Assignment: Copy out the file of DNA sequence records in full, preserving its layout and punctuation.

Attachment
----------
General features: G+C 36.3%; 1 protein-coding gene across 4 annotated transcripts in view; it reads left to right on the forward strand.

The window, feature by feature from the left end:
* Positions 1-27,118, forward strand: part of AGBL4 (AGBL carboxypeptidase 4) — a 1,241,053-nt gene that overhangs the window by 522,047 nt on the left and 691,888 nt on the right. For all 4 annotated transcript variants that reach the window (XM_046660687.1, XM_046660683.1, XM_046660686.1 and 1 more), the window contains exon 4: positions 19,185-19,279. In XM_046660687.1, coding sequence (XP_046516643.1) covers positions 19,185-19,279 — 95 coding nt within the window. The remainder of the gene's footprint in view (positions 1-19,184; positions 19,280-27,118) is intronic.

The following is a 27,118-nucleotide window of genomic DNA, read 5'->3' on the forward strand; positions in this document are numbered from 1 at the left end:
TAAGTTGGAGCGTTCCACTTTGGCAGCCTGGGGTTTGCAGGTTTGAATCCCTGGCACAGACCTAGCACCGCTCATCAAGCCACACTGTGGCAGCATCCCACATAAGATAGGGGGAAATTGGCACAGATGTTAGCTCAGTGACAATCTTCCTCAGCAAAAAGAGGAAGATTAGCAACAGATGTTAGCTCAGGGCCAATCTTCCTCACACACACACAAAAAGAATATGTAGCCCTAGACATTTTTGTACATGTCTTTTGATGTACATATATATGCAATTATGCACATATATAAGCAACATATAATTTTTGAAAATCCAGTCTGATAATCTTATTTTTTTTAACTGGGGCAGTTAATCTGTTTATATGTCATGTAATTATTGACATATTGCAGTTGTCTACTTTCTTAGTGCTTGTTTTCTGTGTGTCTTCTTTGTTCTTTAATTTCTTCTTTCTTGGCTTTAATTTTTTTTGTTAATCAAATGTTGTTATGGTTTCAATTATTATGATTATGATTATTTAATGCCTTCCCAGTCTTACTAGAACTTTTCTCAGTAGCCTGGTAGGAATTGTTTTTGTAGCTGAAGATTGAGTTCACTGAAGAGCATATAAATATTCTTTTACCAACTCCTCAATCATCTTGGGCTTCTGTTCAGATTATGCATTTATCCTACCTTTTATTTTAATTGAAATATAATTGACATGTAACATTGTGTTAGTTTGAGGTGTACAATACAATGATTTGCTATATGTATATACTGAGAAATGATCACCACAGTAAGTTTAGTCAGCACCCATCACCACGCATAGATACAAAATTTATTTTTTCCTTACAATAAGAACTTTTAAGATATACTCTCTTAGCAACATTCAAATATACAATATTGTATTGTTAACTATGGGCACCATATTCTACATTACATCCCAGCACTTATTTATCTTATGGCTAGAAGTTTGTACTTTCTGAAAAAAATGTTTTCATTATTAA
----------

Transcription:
General features: G+C 36.3%; 1 protein-coding gene across 4 annotated transcripts in view; it reads left to right on the forward strand.

The window, feature by feature from the left end:
* Positions 1-27,118, forward strand: part of AGBL4 (AGBL carboxypeptidase 4) — a 1,241,053-nt gene that overhangs the window by 522,047 nt on the left and 691,888 nt on the right. For all 4 annotated transcript variants that reach the window (XM_046660687.1, XM_046660683.1, XM_046660686.1 and 1 more), the window contains exon 4: positions 19,185-19,279. In XM_046660687.1, coding sequence (XP_046516643.1) covers positions 19,185-19,279 — 95 coding nt within the window. The remainder of the gene's footprint in view (positions 1-19,184; positions 19,280-27,118) is intronic.

The following is a 27,118-nucleotide window of genomic DNA, read 5'->3' on the forward strand; positions in this document are numbered from 1 at the left end:
TAAGTTGGAGCGTTCCACTTTGGCAGCCTGGGGTTTGCAGGTTTGAATCCCTGGCACAGACCTAGCACCGCTCATCAAGCCACACTGTGGCAGCATCCCACATAAGATAGGGGGAAATTGGCACAGATGTTAGCTCAGTGACAATCTTCCTCAGCAAAAAGAGGAAGATTAGCAACAGATGTTAGCTCAGGGCCAATCTTCCTCACACACACACAAAAAGAATATGTAGCCCTAGACATTTTTGTACATGTCTTTTGATGTACATATATATGCAATTATGCACATATATAAGCAACATATAATTTTTGAAAATCCAGTCTGATAATCTTATTTTTTTTAACTGGGGCAGTTAATCTGTTTATATGTCATGTAATTATTGACATATTGCAGTTGTCTACTTTCTTAGTGCTTGTTTTCTGTGTGTCTTCTTTGTTCTTTAATTTCTTCTTTCTTGGCTTTAATTTTTTTTGTTAATCAAATGTTGTTATGGTTTCAATTATTATGATTATGATTATTTAATGCCTTCCCAGTCTTACTAGAACTTTTCTCAGTAGCCTGGTAGGAATTGTTTTTGTAGCTGAAGATTGAGTTCACTGAAGAGCATATAAATATTCTTTTACCAACTCCTCAATCATCTTGGGCTTCTGTTCAGATTATGCATTTATCCTACCTTTTATTTTAATTGAAATATAATTGACATGTAACATTGTGTTAGTTTGAGGTGTACAATACAATGATTTGCTATATGTATATACTGAGAAATGATCACCACAGTAAGTTTAGTCAGCACCCATCACCACGCATAGATACAAAATTTATTTTTTCCTTACAATAAGAACTTTTAAGATATACTCTCTTAGCAACATTCAAATATACAATATTGTATTGTTAACTATGGGCACCATATTCTACATTACATCCCAGCACTTATTTATCTTATGGCTAGAAGTTTGTACTTTCTGAAAAAAATGTTTTCATTATTAA